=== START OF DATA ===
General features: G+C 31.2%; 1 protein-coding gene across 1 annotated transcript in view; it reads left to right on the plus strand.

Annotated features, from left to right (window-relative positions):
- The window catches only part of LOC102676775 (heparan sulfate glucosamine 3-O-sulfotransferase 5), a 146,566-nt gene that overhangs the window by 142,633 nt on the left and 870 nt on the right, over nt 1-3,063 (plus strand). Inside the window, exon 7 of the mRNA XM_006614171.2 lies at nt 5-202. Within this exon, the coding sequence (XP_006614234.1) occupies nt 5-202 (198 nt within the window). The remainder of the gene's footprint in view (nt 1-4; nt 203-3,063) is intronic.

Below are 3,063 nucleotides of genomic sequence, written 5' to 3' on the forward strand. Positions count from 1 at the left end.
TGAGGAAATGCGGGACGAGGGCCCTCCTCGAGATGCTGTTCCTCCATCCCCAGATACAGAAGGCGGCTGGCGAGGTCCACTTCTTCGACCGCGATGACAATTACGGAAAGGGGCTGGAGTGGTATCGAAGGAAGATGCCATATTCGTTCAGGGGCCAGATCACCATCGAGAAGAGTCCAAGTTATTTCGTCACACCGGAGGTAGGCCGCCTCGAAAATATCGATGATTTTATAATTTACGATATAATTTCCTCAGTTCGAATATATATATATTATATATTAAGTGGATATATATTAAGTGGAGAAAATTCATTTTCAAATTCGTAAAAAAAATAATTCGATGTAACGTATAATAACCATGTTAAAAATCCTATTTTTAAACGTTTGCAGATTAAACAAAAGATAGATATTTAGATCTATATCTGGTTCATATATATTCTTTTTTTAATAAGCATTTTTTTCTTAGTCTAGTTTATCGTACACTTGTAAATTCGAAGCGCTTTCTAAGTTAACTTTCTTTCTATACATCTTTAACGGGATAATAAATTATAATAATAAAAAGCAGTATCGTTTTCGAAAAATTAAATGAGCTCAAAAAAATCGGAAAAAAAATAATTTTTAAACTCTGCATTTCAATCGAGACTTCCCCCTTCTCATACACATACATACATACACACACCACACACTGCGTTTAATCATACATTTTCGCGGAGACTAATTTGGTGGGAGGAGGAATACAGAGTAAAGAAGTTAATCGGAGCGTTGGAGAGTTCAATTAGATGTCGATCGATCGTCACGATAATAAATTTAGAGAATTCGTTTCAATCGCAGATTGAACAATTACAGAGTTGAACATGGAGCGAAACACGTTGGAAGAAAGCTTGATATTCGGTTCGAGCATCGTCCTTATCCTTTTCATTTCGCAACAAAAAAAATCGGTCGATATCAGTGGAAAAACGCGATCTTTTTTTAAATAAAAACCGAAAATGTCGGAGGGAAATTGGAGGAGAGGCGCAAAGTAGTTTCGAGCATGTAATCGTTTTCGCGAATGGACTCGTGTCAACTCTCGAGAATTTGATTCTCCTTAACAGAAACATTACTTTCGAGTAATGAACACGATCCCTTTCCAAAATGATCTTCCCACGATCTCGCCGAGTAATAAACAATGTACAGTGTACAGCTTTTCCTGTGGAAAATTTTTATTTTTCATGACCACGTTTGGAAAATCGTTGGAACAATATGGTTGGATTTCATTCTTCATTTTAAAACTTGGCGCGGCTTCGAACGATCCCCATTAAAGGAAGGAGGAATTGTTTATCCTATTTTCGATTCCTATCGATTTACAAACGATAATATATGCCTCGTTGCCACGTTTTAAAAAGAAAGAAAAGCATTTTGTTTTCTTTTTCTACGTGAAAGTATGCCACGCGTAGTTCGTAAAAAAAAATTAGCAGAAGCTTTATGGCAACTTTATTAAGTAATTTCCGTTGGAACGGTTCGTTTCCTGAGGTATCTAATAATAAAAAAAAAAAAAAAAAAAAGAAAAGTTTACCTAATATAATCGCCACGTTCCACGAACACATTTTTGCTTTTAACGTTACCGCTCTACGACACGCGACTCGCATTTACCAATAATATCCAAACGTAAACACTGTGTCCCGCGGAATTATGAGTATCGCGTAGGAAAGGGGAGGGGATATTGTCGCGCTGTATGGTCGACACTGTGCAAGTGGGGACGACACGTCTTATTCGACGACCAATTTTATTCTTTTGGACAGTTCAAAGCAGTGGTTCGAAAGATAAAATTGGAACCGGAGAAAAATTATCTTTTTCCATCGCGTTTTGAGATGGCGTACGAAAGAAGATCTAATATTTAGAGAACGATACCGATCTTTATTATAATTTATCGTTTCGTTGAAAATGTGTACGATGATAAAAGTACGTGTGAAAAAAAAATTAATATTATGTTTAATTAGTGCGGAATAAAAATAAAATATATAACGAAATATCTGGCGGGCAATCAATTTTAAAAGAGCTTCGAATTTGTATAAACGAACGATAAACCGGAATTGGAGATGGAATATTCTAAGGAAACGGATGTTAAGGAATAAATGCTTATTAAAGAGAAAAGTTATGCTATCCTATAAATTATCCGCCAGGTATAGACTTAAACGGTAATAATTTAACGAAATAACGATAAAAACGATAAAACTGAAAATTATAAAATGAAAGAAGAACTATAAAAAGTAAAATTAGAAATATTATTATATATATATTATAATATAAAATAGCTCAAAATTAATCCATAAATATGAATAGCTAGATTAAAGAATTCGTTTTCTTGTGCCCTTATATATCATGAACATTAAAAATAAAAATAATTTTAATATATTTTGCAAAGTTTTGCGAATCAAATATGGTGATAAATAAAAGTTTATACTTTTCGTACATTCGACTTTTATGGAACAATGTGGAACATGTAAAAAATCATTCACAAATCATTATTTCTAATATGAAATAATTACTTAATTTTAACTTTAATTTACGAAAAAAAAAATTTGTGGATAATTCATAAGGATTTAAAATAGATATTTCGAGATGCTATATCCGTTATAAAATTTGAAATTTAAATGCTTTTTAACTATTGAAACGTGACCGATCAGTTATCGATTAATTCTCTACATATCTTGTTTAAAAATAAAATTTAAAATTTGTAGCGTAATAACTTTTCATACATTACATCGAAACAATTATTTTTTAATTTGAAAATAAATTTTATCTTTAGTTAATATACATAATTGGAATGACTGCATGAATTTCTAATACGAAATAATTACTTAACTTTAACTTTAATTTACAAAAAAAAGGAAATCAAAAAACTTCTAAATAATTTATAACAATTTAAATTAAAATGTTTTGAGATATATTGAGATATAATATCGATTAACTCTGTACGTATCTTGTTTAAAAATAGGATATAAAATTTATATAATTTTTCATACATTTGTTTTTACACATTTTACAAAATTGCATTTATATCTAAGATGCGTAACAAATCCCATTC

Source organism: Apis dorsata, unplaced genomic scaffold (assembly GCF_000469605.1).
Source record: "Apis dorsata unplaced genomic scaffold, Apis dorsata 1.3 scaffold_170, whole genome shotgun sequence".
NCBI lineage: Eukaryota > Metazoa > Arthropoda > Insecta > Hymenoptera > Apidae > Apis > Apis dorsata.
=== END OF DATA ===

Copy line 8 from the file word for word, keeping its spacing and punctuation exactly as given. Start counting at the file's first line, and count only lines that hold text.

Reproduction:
NCBI lineage: Eukaryota > Metazoa > Arthropoda > Insecta > Hymenoptera > Apidae > Apis > Apis dorsata.